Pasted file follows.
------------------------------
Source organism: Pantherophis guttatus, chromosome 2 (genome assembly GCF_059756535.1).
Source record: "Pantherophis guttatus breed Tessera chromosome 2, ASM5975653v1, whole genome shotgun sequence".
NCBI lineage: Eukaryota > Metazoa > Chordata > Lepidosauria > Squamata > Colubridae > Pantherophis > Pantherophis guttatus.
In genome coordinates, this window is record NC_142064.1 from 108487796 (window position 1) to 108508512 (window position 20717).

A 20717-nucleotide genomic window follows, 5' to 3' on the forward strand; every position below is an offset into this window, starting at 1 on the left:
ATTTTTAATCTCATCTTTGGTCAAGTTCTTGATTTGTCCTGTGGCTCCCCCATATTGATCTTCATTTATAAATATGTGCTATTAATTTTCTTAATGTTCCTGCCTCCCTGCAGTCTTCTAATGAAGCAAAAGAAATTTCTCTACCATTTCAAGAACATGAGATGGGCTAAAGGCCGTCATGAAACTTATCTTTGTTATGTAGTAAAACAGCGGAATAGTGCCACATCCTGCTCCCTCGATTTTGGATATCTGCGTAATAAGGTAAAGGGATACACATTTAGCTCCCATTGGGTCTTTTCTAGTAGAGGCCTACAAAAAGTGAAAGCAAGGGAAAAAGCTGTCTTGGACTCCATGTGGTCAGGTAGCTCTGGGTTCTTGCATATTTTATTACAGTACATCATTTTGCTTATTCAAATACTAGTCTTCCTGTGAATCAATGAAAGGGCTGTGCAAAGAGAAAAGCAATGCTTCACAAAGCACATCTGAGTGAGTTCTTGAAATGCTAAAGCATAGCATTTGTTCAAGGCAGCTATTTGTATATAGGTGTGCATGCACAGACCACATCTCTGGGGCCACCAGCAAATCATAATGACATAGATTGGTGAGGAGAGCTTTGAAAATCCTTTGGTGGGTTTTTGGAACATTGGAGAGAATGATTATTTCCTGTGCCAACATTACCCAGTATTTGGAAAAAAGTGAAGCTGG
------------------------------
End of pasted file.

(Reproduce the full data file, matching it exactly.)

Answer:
Source organism: Pantherophis guttatus, chromosome 2 (genome assembly GCF_059756535.1).
Source record: "Pantherophis guttatus breed Tessera chromosome 2, ASM5975653v1, whole genome shotgun sequence".
NCBI lineage: Eukaryota > Metazoa > Chordata > Lepidosauria > Squamata > Colubridae > Pantherophis > Pantherophis guttatus.
In genome coordinates, this window is record NC_142064.1 from 108487796 (window position 1) to 108508512 (window position 20717).

A 20717-nucleotide genomic window follows, 5' to 3' on the forward strand; every position below is an offset into this window, starting at 1 on the left:
ATTTTTAATCTCATCTTTGGTCAAGTTCTTGATTTGTCCTGTGGCTCCCCCATATTGATCTTCATTTATAAATATGTGCTATTAATTTTCTTAATGTTCCTGCCTCCCTGCAGTCTTCTAATGAAGCAAAAGAAATTTCTCTACCATTTCAAGAACATGAGATGGGCTAAAGGCCGTCATGAAACTTATCTTTGTTATGTAGTAAAACAGCGGAATAGTGCCACATCCTGCTCCCTCGATTTTGGATATCTGCGTAATAAGGTAAAGGGATACACATTTAGCTCCCATTGGGTCTTTTCTAGTAGAGGCCTACAAAAAGTGAAAGCAAGGGAAAAAGCTGTCTTGGACTCCATGTGGTCAGGTAGCTCTGGGTTCTTGCATATTTTATTACAGTACATCATTTTGCTTATTCAAATACTAGTCTTCCTGTGAATCAATGAAAGGGCTGTGCAAAGAGAAAAGCAATGCTTCACAAAGCACATCTGAGTGAGTTCTTGAAATGCTAAAGCATAGCATTTGTTCAAGGCAGCTATTTGTATATAGGTGTGCATGCACAGACCACATCTCTGGGGCCACCAGCAAATCATAATGACATAGATTGGTGAGGAGAGCTTTGAAAATCCTTTGGTGGGTTTTTGGAACATTGGAGAGAATGATTATTTCCTGTGCCAACATTACCCAGTATTTGGAAAAAAGTGAAGCTGG